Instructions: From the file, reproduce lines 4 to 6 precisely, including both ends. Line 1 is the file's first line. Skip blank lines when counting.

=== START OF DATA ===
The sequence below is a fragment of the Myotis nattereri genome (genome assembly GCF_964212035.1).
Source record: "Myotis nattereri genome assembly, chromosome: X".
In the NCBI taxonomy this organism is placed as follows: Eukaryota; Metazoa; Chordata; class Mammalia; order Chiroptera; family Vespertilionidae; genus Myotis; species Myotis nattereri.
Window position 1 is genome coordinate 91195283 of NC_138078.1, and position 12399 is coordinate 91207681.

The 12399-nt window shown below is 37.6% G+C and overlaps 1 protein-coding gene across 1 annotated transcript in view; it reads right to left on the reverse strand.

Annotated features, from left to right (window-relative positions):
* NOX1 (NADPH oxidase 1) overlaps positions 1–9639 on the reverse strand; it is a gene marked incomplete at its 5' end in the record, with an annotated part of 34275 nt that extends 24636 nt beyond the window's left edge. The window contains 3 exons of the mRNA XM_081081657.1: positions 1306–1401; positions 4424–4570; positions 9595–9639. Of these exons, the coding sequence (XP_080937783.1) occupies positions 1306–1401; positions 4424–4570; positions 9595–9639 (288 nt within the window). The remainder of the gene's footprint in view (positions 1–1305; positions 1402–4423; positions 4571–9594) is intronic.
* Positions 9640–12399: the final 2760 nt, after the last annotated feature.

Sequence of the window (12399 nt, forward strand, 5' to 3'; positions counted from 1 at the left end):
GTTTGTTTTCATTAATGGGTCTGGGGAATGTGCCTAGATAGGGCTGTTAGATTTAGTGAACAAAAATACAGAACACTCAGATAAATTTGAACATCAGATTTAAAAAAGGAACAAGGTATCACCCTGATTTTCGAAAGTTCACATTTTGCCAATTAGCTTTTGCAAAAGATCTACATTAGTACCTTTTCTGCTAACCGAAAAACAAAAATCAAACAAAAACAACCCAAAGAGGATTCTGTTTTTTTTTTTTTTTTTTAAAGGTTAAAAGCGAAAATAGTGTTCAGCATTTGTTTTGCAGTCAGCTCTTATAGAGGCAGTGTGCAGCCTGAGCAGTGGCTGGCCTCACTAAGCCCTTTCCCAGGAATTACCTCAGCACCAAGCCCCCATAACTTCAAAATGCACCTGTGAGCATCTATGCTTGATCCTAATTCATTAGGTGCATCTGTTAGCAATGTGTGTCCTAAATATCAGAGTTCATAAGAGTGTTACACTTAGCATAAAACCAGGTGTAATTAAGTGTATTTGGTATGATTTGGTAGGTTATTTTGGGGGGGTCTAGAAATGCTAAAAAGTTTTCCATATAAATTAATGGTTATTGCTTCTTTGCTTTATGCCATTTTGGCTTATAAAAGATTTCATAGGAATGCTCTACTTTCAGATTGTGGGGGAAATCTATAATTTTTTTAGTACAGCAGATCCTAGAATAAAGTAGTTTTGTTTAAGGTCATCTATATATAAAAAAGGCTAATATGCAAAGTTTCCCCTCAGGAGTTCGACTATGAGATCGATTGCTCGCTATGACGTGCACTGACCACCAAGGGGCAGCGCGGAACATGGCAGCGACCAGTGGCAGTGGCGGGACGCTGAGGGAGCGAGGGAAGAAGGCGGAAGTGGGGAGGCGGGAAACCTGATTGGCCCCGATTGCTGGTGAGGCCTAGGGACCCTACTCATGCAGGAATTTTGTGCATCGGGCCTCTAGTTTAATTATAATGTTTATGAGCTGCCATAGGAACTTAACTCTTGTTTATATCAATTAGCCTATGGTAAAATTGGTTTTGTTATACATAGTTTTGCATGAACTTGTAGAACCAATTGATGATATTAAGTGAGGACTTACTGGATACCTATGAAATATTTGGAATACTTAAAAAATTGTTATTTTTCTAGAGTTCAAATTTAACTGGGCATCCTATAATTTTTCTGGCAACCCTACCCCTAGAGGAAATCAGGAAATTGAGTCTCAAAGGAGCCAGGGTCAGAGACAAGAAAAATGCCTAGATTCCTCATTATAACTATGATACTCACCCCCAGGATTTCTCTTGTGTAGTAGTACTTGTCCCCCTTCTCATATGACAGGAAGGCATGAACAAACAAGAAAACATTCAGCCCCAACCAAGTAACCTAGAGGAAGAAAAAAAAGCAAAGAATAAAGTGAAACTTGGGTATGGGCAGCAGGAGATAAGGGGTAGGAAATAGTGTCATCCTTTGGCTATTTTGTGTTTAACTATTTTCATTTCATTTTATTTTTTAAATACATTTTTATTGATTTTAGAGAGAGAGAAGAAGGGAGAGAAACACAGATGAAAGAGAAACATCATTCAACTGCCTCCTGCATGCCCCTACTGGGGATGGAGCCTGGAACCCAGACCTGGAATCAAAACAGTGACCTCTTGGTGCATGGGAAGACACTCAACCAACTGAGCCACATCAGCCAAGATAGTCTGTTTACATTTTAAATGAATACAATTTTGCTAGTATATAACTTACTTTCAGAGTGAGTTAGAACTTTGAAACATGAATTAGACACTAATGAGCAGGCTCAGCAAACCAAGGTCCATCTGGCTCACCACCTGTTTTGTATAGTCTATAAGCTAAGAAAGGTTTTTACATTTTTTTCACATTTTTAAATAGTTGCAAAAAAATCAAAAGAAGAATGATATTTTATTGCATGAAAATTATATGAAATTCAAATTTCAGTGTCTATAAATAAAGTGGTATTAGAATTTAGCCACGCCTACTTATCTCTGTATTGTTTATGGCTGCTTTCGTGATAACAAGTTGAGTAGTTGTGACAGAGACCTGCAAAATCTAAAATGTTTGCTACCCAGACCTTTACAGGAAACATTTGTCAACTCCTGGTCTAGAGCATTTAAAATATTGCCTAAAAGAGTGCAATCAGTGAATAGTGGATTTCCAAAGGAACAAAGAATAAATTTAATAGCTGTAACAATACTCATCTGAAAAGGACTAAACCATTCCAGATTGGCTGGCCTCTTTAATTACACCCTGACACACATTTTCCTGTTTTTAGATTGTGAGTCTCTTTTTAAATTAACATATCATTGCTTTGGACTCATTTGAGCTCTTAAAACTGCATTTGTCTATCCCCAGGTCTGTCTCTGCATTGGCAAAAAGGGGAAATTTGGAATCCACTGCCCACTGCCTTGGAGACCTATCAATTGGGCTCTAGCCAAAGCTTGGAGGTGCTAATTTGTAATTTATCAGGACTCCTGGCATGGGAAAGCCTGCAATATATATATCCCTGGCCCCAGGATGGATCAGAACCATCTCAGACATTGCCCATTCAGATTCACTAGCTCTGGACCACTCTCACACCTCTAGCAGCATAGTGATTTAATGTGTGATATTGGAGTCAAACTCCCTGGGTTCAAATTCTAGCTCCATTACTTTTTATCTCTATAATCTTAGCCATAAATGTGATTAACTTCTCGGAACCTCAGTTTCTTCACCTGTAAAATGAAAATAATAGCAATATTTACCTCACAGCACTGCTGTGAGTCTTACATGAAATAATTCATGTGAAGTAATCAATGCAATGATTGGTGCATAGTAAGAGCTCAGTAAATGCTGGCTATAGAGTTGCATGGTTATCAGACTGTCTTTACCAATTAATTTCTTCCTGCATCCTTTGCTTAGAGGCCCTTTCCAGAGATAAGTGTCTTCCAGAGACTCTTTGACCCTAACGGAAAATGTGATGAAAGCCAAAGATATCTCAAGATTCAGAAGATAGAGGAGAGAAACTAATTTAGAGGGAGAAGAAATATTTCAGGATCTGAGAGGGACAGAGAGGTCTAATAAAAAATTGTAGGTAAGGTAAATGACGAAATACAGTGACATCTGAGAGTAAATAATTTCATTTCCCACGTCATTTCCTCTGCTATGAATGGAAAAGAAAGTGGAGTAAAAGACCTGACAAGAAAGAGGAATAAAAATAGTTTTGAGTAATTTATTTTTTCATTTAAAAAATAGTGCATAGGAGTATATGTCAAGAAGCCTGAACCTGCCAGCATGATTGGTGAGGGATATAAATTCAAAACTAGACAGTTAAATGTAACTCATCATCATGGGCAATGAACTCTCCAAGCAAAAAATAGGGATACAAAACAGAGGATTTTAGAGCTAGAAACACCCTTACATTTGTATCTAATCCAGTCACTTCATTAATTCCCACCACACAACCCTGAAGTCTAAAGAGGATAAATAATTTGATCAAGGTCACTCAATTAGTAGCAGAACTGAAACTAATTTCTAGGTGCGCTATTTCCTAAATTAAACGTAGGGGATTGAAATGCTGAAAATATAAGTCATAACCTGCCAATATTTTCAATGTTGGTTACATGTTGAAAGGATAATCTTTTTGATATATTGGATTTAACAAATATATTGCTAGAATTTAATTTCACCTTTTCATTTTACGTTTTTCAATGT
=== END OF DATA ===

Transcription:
Window position 1 is genome coordinate 91195283 of NC_138078.1, and position 12399 is coordinate 91207681.

The 12399-nt window shown below is 37.6% G+C and overlaps 1 protein-coding gene across 1 annotated transcript in view; it reads right to left on the reverse strand.

Annotated features, from left to right (window-relative positions):